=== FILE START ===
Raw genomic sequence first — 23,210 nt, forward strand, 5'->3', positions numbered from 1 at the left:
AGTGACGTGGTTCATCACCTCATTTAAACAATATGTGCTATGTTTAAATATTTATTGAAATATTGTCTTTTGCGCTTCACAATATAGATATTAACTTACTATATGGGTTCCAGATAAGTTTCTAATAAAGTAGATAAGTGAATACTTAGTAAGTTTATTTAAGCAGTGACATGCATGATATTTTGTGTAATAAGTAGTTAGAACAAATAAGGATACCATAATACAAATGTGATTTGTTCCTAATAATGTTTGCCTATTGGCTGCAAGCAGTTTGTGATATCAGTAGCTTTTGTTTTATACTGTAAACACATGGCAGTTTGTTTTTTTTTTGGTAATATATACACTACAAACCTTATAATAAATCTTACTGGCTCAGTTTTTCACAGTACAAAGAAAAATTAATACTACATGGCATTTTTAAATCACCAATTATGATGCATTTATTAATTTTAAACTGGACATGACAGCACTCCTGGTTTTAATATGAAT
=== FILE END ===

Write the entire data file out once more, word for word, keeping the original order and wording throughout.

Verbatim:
Raw genomic sequence first — 23,210 nt, forward strand, 5'->3', positions numbered from 1 at the left:
AGTGACGTGGTTCATCACCTCATTTAAACAATATGTGCTATGTTTAAATATTTATTGAAATATTGTCTTTTGCGCTTCACAATATAGATATTAACTTACTATATGGGTTCCAGATAAGTTTCTAATAAAGTAGATAAGTGAATACTTAGTAAGTTTATTTAAGCAGTGACATGCATGATATTTTGTGTAATAAGTAGTTAGAACAAATAAGGATACCATAATACAAATGTGATTTGTTCCTAATAATGTTTGCCTATTGGCTGCAAGCAGTTTGTGATATCAGTAGCTTTTGTTTTATACTGTAAACACATGGCAGTTTGTTTTTTTTTTGGTAATATATACACTACAAACCTTATAATAAATCTTACTGGCTCAGTTTTTCACAGTACAAAGAAAAATTAATACTACATGGCATTTTTAAATCACCAATTATGATGCATTTATTAATTTTAAACTGGACATGACAGCACTCCTGGTTTTAATATGAAT